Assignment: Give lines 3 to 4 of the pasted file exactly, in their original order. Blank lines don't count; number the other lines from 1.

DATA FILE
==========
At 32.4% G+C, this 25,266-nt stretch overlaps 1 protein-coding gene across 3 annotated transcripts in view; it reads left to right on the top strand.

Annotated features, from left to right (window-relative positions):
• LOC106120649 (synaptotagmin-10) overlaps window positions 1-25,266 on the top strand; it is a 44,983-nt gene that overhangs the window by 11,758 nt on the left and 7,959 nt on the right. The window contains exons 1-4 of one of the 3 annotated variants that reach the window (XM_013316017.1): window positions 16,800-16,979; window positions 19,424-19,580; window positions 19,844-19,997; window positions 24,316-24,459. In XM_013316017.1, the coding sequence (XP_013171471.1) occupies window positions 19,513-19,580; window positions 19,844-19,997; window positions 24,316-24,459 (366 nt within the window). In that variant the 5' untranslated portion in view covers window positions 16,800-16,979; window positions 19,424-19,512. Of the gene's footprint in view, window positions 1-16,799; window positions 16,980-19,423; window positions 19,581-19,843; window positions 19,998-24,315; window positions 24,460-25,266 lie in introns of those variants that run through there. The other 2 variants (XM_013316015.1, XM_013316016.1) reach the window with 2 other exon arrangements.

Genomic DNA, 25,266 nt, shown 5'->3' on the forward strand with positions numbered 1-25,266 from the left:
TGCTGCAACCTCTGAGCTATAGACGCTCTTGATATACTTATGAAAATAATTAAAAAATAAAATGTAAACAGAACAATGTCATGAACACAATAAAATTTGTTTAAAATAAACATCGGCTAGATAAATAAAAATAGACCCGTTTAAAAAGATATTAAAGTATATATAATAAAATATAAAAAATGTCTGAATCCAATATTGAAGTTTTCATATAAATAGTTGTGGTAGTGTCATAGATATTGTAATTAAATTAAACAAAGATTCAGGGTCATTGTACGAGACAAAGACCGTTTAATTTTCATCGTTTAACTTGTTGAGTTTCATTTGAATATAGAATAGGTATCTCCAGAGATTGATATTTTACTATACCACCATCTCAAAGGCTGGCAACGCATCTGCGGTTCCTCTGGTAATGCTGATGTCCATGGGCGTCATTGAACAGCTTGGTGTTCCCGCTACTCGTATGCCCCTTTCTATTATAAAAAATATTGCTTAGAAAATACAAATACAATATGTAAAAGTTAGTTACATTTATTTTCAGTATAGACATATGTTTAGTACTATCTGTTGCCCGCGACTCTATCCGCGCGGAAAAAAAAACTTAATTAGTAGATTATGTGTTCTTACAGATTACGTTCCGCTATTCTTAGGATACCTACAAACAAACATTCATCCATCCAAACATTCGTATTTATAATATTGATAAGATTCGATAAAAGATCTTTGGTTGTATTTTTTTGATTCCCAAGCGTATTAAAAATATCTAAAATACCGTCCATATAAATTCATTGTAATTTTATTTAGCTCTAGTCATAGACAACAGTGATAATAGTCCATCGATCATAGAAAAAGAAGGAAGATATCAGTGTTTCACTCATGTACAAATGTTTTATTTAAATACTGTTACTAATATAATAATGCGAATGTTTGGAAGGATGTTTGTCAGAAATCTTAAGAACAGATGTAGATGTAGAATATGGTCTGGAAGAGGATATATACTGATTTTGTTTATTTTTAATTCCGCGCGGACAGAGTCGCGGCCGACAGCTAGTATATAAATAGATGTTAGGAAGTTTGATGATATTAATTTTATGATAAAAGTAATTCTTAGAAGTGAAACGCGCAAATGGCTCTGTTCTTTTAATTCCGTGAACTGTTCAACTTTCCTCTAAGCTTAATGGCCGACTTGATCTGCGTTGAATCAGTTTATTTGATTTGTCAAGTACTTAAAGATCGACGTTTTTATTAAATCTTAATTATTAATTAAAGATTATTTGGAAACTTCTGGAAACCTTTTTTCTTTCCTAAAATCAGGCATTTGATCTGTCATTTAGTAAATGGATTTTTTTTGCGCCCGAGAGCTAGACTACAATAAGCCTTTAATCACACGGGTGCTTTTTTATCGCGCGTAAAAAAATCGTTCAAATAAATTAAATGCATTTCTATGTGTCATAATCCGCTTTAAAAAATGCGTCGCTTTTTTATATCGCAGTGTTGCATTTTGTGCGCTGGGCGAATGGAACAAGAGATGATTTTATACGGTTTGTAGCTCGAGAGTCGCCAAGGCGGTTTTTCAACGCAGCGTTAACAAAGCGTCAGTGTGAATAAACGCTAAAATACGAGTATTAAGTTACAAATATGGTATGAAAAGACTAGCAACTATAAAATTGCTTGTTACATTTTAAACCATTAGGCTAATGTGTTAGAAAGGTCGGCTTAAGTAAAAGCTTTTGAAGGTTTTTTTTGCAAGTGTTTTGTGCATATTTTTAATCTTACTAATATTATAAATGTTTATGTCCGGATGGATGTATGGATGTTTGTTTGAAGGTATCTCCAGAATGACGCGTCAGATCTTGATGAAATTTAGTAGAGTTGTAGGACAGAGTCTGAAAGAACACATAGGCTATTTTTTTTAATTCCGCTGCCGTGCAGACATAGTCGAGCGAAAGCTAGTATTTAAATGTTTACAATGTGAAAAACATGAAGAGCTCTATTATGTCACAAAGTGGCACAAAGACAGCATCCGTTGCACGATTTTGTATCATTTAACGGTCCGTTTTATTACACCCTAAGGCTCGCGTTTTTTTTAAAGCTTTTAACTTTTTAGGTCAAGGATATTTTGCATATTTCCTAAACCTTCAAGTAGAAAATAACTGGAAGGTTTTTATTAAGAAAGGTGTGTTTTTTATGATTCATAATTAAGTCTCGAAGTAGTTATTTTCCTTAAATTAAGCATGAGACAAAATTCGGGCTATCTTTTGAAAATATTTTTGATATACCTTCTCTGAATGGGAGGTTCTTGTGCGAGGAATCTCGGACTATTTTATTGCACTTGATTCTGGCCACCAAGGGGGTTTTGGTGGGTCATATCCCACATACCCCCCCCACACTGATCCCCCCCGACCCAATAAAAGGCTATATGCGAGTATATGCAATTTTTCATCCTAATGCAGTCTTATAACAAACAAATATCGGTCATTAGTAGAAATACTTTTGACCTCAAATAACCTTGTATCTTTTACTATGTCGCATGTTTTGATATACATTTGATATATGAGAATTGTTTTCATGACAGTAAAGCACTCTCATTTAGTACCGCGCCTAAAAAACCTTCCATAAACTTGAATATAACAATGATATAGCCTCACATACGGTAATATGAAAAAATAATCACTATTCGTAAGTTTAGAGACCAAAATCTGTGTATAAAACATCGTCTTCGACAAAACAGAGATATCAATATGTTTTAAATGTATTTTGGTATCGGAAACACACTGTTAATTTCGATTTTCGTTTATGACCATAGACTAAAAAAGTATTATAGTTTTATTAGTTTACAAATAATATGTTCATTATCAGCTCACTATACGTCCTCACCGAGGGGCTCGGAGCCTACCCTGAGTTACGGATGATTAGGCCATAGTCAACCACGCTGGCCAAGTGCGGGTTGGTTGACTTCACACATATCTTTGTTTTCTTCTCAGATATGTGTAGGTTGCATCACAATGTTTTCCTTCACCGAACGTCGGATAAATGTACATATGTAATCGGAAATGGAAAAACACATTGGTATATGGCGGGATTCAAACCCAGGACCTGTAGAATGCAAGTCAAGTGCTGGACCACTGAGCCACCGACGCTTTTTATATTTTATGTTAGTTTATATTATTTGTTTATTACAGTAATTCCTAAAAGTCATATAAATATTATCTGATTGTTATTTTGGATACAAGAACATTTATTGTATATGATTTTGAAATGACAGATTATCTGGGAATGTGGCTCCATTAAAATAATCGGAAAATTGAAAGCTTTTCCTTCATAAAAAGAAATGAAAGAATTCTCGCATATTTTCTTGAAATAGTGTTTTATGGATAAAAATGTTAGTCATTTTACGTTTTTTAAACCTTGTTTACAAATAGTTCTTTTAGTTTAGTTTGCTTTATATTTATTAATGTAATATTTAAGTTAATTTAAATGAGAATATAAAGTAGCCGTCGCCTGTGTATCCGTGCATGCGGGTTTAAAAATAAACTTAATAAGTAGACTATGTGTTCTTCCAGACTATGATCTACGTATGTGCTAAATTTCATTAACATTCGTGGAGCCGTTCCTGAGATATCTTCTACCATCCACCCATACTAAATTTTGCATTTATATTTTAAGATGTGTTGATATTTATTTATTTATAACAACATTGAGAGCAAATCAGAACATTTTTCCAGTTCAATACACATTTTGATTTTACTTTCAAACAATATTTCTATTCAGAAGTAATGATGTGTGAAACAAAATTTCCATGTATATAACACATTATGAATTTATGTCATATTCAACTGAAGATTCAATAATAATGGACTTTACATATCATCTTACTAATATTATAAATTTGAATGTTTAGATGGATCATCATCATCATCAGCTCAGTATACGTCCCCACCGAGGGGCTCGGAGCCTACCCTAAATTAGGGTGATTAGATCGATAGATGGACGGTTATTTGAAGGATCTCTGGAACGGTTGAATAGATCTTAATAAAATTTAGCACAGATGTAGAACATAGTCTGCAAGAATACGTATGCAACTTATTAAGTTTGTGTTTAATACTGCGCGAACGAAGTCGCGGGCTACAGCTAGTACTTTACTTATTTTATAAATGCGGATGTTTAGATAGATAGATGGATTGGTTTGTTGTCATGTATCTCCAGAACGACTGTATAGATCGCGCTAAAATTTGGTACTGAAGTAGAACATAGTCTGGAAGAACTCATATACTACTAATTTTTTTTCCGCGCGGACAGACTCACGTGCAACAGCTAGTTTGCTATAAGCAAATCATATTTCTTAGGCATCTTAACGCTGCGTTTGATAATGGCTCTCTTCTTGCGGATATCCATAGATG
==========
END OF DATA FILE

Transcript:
• LOC106120649 (synaptotagmin-10) overlaps window positions 1-25,266 on the top strand; it is a 44,983-nt gene that overhangs the window by 11,758 nt on the left and 7,959 nt on the right. The window contains exons 1-4 of one of the 3 annotated variants that reach the window (XM_013316017.1): window positions 16,800-16,979; window positions 19,424-19,580; window positions 19,844-19,997; window positions 24,316-24,459. In XM_013316017.1, the coding sequence (XP_013171471.1) occupies window positions 19,513-19,580; window positions 19,844-19,997; window positions 24,316-24,459 (366 nt within the window). In that variant the 5' untranslated portion in view covers window positions 16,800-16,979; window positions 19,424-19,512. Of the gene's footprint in view, window positions 1-16,799; window positions 16,980-19,423; window positions 19,581-19,843; window positions 19,998-24,315; window positions 24,460-25,266 lie in introns of those variants that run through there. The other 2 variants (XM_013316015.1, XM_013316016.1) reach the window with 2 other exon arrangements.

Genomic DNA, 25,266 nt, shown 5'->3' on the forward strand with positions numbered 1-25,266 from the left: